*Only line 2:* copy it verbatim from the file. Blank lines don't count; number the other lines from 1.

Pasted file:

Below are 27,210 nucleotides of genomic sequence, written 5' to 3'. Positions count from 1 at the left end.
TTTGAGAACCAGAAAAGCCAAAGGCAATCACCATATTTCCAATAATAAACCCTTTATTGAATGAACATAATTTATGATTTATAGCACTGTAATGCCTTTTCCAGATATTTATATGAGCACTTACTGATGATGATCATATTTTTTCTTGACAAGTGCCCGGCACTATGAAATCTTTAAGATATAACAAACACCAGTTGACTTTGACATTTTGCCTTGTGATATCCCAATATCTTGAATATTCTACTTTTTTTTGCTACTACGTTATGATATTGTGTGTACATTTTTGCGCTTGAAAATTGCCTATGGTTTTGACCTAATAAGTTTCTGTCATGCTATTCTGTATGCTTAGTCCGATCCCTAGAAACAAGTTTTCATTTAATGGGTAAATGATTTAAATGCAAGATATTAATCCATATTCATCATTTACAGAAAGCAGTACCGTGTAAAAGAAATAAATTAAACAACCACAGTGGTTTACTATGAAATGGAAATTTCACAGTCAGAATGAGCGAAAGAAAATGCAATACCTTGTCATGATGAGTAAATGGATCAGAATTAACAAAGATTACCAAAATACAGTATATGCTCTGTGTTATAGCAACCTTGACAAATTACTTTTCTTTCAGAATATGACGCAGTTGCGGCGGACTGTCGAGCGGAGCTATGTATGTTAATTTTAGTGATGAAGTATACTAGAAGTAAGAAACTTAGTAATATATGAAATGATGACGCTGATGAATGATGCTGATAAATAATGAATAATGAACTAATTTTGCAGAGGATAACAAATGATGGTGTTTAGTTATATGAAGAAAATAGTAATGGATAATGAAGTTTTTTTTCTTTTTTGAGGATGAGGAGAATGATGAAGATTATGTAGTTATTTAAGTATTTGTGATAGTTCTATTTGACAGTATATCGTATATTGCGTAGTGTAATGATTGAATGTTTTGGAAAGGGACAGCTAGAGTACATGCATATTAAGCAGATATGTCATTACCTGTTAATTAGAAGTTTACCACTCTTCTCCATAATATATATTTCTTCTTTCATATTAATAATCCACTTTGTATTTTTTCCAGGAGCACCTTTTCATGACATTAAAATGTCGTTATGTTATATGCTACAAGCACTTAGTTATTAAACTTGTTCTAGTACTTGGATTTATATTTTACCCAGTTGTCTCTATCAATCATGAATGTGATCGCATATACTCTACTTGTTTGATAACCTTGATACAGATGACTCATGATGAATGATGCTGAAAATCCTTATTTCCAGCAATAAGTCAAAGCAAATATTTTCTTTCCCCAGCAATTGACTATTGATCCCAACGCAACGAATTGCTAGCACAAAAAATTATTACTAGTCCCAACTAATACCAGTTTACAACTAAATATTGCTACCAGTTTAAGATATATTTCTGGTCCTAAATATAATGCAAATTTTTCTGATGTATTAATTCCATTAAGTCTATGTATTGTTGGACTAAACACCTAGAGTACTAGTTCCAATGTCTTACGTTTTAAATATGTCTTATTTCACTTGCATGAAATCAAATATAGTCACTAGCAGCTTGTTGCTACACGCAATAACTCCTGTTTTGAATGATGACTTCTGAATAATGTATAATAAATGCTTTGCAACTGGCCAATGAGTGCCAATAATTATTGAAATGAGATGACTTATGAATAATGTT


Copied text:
TTTGAGAACCAGAAAAGCCAAAGGCAATCACCATATTTCCAATAATAAACCCTTTATTGAATGAACATAATTTATGATTTATAGCACTGTAATGCCTTTTCCAGATATTTATATGAGCACTTACTGATGATGATCATATTTTTTCTTGACAAGTGCCCGGCACTATGAAATCTTTAAGATATAACAAACACCAGTTGACTTTGACATTTTGCCTTGTGATATCCCAATATCTTGAATATTCTACTTTTTTTTGCTACTACGTTATGATATTGTGTGTACATTTTTGCGCTTGAAAATTGCCTATGGTTTTGACCTAATAAGTTTCTGTCATGCTATTCTGTATGCTTAGTCCGATCCCTAGAAACAAGTTTTCATTTAATGGGTAAATGATTTAAATGCAAGATATTAATCCATATTCATCATTTACAGAAAGCAGTACCGTGTAAAAGAAATAAATTAAACAACCACAGTGGTTTACTATGAAATGGAAATTTCACAGTCAGAATGAGCGAAAGAAAATGCAATACCTTGTCATGATGAGTAAATGGATCAGAATTAACAAAGATTACCAAAATACAGTATATGCTCTGTGTTATAGCAACCTTGACAAATTACTTTTCTTTCAGAATATGACGCAGTTGCGGCGGACTGTCGAGCGGAGCTATGTATGTTAATTTTAGTGATGAAGTATACTAGAAGTAAGAAACTTAGTAATATATGAAATGATGACGCTGATGAATGATGCTGATAAATAATGAATAATGAACTAATTTTGCAGAGGATAACAAATGATGGTGTTTAGTTATATGAAGAAAATAGTAATGGATAATGAAGTTTTTTTTCTTTTTTGAGGATGAGGAGAATGATGAAGATTATGTAGTTATTTAAGTATTTGTGATAGTTCTATTTGACAGTATATCGTATATTGCGTAGTGTAATGATTGAATGTTTTGGAAAGGGACAGCTAGAGTACATGCATATTAAGCAGATATGTCATTACCTGTTAATTAGAAGTTTACCACTCTTCTCCATAATATATATTTCTTCTTTCATATTAATAATCCACTTTGTATTTTTTCCAGGAGCACCTTTTCATGACATTAAAATGTCGTTATGTTATATGCTACAAGCACTTAGTTATTAAACTTGTTCTAGTACTTGGATTTATATTTTACCCAGTTGTCTCTATCAATCATGAATGTGATCGCATATACTCTACTTGTTTGATAACCTTGATACAGATGACTCATGATGAATGATGCTGAAAATCCTTATTTCCAGCAATAAGTCAAAGCAAATATTTTCTTTCCCCAGCAATTGACTATTGATCCCAACGCAACGAATTGCTAGCACAAAAAATTATTACTAGTCCCAACTAATACCAGTTTACAACTAAATATTGCTACCAGTTTAAGATATATTTCTGGTCCTAAATATAATGCAAATTTTTCTGATGTATTAATTCCATTAAGTCTATGTATTGTTGGACTAAACACCTAGAGTACTAGTTCCAATGTCTTACGTTTTAAATATGTCTTATTTCACTTGCATGAAATCAAATATAGTCACTAGCAGCTTGTTGCTACACGCAATAACTCCTGTTTTGAATGATGACTTCTGAATAATGTATAATAAATGCTTTGCAACTGGCCAATGAGTGCCAATAATTATTGAAATGAGATGACTTATGAATAATGTT